I have been telling myself all week that this week I will make it to Meeting for Worship.
It is the first time I have driven since I left work ill, apart from a trip to the allotment, which isn’t that far and was in no real traffic. My main concern is that my leg would twitch if I held the clutch down, which could cause an accident.
I got up a little earlier than usual time, but everything I normally do took much longer to achieve. I didn’t get through all that I normally do on a Sunday, and still only just got there in time. By the time I got there I was in pain, although I had taken a precautionary painkiller, and I realised that there is no way I am ready to go back to work if I can’t even get there without difficulty.
I had prepared all the paperwork last night as this was also the first time that I would be doing my new job as ‘correspondent’, and found myself nervous about this, as well as excited to be at Meeting again.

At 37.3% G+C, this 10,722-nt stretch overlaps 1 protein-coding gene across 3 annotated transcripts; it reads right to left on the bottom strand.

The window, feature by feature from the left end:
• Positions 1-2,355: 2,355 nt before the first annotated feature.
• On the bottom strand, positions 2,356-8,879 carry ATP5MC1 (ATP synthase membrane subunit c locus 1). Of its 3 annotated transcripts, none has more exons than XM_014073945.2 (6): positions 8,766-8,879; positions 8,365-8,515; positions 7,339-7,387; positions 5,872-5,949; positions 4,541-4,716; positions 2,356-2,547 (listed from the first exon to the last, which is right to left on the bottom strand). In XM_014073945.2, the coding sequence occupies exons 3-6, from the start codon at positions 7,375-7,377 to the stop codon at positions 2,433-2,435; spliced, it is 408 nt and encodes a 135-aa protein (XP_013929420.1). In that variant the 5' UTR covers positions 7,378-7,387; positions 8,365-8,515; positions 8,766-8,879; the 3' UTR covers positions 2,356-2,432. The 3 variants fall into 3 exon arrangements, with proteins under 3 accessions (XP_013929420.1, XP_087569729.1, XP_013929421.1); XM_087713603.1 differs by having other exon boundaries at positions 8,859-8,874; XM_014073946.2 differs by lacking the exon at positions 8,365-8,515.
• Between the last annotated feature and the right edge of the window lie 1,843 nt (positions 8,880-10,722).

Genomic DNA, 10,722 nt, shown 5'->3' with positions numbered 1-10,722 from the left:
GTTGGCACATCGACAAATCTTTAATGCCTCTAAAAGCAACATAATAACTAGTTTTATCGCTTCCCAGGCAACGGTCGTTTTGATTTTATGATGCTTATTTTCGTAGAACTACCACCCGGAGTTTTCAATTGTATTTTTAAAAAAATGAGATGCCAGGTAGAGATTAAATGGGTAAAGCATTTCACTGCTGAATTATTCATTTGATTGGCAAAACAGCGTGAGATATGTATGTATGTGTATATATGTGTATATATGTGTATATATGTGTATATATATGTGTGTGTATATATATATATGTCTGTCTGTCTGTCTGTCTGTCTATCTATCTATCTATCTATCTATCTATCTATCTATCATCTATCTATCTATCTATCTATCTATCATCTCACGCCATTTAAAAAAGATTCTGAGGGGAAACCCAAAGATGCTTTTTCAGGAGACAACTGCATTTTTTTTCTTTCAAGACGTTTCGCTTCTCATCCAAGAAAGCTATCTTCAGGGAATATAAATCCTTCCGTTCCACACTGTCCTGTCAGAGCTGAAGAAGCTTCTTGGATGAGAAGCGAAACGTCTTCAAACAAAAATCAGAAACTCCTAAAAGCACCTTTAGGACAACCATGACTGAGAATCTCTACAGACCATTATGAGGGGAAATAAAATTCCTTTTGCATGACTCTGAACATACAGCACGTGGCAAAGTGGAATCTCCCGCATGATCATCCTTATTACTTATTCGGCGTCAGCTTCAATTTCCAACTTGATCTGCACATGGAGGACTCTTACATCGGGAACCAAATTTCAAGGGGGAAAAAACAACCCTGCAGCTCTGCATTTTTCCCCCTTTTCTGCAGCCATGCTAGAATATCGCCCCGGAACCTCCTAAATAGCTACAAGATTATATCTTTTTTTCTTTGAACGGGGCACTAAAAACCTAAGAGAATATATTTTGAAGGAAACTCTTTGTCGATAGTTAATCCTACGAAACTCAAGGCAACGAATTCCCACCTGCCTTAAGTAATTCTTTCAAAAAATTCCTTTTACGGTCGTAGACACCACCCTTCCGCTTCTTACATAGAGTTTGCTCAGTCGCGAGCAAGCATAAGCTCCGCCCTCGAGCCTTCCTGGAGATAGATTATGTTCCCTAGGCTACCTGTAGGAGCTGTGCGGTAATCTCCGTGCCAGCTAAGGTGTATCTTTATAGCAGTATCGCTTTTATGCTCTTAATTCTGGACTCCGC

It was lovely to see my fellow fFriends when I walked in. There was a new attender at the Meeting who I had been told about and was keen to meet, and two visitors from Cumbria.
I found it hard to ‘centre down’; to focus, this morning, possibly due to the excitement and pain. There was no Ministry today, so it would have been a silent Meeting (but for the people outside who were shouting at each other and the person who had chosen today to fill a skip presumably whilst renovating the flats – I found myself blessing them anyway). Above it all was the sound of the seagulls, several different types.
I found myself drawn to considering how hard some people find life, and why.